Sustainability in the maritime industry by 2030

The word “sustainability” has become very popular, and industry worldwide is beginning to recognise its importance. Steps are being taken to fight against global warming, to reduce carbon emission or footprint and to find alternative materials that are recyclable and more environment-friendly. 

What, though, does “sustainability” mean?
One definition, and a good one for our purposes, is “meeting our needs today without sacrificing potential future generations’ abilities to satisfy their needs tomorrow.” 

The maritime industry is involved in many initiatives to attain sustainability by 2030, but there is still a long way to go. However, the industry should certainly succeed in substantially reducing its carbon footprint by 2030, with current measures like focusing on energy savings, reducing environmental impact by introducing renewable energy sources like wind and solar energy and investing in energy-efficient technology like hybrid propulsion systems, and also bringing in new and improved vessel designs. Another increasingly common step is to employ automation and digitisation to streamline processes and reduce emissions and fuel use. 

Some other specifics
As well as all that, though, are these absolute essentials, each of which is a vital part of this effort:

  1. to reduce hazards and safeguard the well-being of employees, stakeholders should emphasise implementing strict safety rules, invest in cutting-edge equipment and provide the necessary training in that;
  2. fair employment practices, such as total abolition of discrimination and provision of equal opportunities and attractive pay, should become standard industrywide;
  3. diversity and inclusion, which very clearly foster a positive workplace culture and improve overall performance, should also become standard;
  4. a better work-life balance – including where possible flexible working arrangements – improved access to healthcare services and better wellness initiatives and psychological support would greatly enhance seafarers’ quality of life, and also productivity, and hence improve employee retention and thus continuity.

Core needs, with education absolutely key
With much of the industry still largely self-regulated, a clear and comprehensive regulatory framework is needed, or there will obviously continue to be great inconsistency in all of the above, and also in wider social responsibility. Governments, environmental organisations and all marine industry stakeholders must come together to sort out standardised regulation.

The substantial resulting costs, for which many businesses are still wholly unprepared, present another difficulty, and governments, financial institutions and international sustainability organisations will need to provide financial support. 

The maritime sector must also address what is still inadequate education and awareness about sustainability and its importance and potential long-term benefits. Any stakeholder without that cannot even make a start. More widely, as it has been said, it “would be like tossing money into the sea and expecting [the industry] to become better on its own if we didn’t invest in education or educating ourselves”, and “promoting sustainability requires spending on awareness and education initiatives”.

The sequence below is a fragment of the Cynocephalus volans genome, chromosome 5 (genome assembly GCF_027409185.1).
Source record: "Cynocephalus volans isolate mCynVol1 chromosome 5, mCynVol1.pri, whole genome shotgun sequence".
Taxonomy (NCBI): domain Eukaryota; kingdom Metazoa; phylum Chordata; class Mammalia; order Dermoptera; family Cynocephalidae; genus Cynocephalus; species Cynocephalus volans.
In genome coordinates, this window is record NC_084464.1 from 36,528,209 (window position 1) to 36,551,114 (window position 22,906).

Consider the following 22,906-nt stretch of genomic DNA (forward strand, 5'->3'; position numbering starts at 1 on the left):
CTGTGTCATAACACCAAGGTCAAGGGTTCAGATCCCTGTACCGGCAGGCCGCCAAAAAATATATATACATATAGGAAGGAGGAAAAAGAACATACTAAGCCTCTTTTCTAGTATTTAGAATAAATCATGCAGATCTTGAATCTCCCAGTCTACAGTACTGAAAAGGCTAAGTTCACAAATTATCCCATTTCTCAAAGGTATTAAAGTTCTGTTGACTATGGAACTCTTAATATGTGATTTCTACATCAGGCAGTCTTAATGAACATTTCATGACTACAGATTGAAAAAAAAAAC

To motivate stakeholders to take action and support sustainability, businesses should invest in education and awareness-raising programmes, also promoting their professional development and adaptability in a changing industry.

The marine ecosystem
This is a huge topic, but just to take one particular aspect, the noise from shipping is one of several factors that significantly affect the marine habitat. According to a European Economic Area assessment it interferes with the communication and behaviour of much marine life. The same EEA research also emphasised the significance of implementing environmental laws and incentives to move the entire maritime sector towards more environmentally-friendly practices. 

To reduce our industry’s ecological impact, it is crucial to implement rigorous environmental legislation, employ eco-friendly technologies and promote ethical waste management. Furthermore, adopting transparency and having high moral standards along the entire supply chain will result in ethical sourcing, respect for compliant suppliers and effective combat of unethical behaviour. 

I see 2030 not as a deadline but as a waypoint along the pathway to complete sustainability, when commercial success, social responsibility and environmental protection will co-exist. 

To achieve this, and to come near it by 2030, means tackling the vital issue of human sustainability, for which stakeholders must create a long-lasting and encouraging work environment by prioritising the welfare of seafarers, advancing fair labour practices and funding personal development. This needs to be meshed with environmental sustainability through integrating renewable energy sources, prioritising energy efficiency, cooperating with regional communities and taking better care of the marine ecosystem, all within, and by means of, a full and properly focused matrix of rules that apply to all. 

Second Officer Karthick Ramalingam, “EVER GREET”